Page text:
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Stanford neurosurgeon John Adler

The reluctant entrepreneur: How a Stanford neurosurgeon advanced radiosurgery treatment and access

During a recent lecture on campus, Stanford neurosurgeon John Adler discussed his entrepreneurial journey.

John Adler, MD, is a neurosurgeon and innovator whose desire to help patients has led him down an entrepreneurial path multiple times. Speaking recently at the 20th Annual Fogarty Lecture, an event co-sponsored by the Stanford Byers Center for Biodesign, Adler said that bringing new medical technologies from an idea into patient care is the hardest thing he’s ever done. “Don’t do it to make money,” he cautioned the audience. “Do it because you’re passionate.”

Adler’s entrepreneurial journey began after a fellowship with Swedish physician Lars Leksell, MD, whose Gamma Knife made it possible to non-invasively treat deep brain lesions using targeted radiation beams. The treatment relied on an external frame bolted to the patient’s skull to precisely orient the beams so that they left surrounding healthy brain tissue unscathed.

Adler was captivated. “Because the treatment was non-invasive, I saw patients with brain tumors being treated almost as outpatients. I knew that in the U.S. these same individuals would have been in intensive care for a month following surgery,” he said. “The key was knowing exactly where you were in the human body so that you could direct and concentrate the radiation beams.”

Adler had an insight about a way to make the treatment even better for patients: “I thought if we could use imaging to precisely locate and guide therapeutic radiation beams, we wouldn’t need the external frame. It would also open the possibility of treating lesions anywhere in the body.”

A faculty member at Stanford, Adler worked with the Department of Engineering to prototype what became known as the Cyberknife® Frameless Stereotactic Radiosurgery System. He also started a company to commercialize his invention and bring it into patient care. This was his first taste of the difficult path for health technology entrepreneurs with “audacious ambitions,” as he said every step along the way, from raising money to obtaining regulatory approval, proved a long and exhausting battle. Fortunately, Adler persevered and today the Cyberknife has been used to treat more than one million patients.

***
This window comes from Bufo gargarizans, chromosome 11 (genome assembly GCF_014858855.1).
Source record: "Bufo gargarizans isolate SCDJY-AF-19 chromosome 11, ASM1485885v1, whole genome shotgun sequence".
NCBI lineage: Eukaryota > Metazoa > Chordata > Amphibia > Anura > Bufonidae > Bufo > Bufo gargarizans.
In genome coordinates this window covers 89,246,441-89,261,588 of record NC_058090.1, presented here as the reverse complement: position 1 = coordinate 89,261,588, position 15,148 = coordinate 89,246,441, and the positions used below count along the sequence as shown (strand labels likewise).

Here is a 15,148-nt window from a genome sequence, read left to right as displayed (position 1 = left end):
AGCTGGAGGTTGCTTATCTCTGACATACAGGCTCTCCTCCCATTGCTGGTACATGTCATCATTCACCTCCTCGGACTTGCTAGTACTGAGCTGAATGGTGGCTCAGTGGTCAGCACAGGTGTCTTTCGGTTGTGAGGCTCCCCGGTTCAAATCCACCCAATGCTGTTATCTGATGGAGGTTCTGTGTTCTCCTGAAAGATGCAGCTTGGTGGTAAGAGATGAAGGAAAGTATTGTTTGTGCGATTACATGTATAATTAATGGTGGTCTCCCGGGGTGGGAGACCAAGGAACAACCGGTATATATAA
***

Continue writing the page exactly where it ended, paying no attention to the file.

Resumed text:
But Adler didn’t stop there.  “Cyberknife was a breakthrough therapy,” he said. “It is fast, highly effective, painless, and low risk. But although there are more than two million patients every year with head and neck tumors who need radiosurgery, only around 150,000 of them ever get it."

The problem was cost. “It’s the most expensive equipment in health care today," he explained. "Because of that, treatment is out of reach for 90 percent of the world’s population.”

Motivated to make radiosurgery more accessible, Adler began to conceptualize another treatment system - one that was low energy and self-shielding so that it didn't require a radiation-proof facility, with advanced, easy-to-use software that was optimized for neurosurgeons, but could be used by any radiation therapist.  After trying for two years to develop his technology without launching a company, Adler reluctantly found himself at the helm of another start-up. The new product, the Zap Surgical System, received regulatory approval in September of 2017 and is now preparing for its launch into patient care.

While Adler’s calling will always be his role as a physician, he sees entrepreneurship as a mechanism for helping patients on a larger scale. “I am committed to breaking down barriers and improving the patient experience," he said.

Photo by Cece Torres

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